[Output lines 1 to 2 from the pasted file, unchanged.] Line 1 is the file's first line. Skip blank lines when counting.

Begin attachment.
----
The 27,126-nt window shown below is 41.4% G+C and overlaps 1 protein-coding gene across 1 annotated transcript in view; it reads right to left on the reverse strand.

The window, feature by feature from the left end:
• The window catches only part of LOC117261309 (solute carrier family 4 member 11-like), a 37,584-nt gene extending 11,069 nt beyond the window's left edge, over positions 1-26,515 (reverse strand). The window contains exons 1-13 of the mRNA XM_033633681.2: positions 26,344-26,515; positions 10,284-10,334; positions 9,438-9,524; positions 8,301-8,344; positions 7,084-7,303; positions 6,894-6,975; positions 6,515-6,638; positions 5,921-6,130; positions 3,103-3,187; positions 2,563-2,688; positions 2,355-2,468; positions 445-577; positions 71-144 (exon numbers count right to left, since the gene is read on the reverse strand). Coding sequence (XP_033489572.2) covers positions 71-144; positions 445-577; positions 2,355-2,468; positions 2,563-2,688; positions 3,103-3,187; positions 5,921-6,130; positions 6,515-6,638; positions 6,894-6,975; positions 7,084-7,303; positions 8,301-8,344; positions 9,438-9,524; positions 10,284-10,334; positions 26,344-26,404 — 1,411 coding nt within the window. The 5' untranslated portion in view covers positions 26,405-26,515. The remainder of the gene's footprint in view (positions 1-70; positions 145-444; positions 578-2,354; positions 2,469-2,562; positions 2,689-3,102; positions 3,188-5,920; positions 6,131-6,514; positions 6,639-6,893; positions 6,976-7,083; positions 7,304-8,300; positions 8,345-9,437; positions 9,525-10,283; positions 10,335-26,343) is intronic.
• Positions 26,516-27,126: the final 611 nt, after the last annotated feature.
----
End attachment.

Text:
The 27,126-nt window shown below is 41.4% G+C and overlaps 1 protein-coding gene across 1 annotated transcript in view; it reads right to left on the reverse strand.

The window, feature by feature from the left end: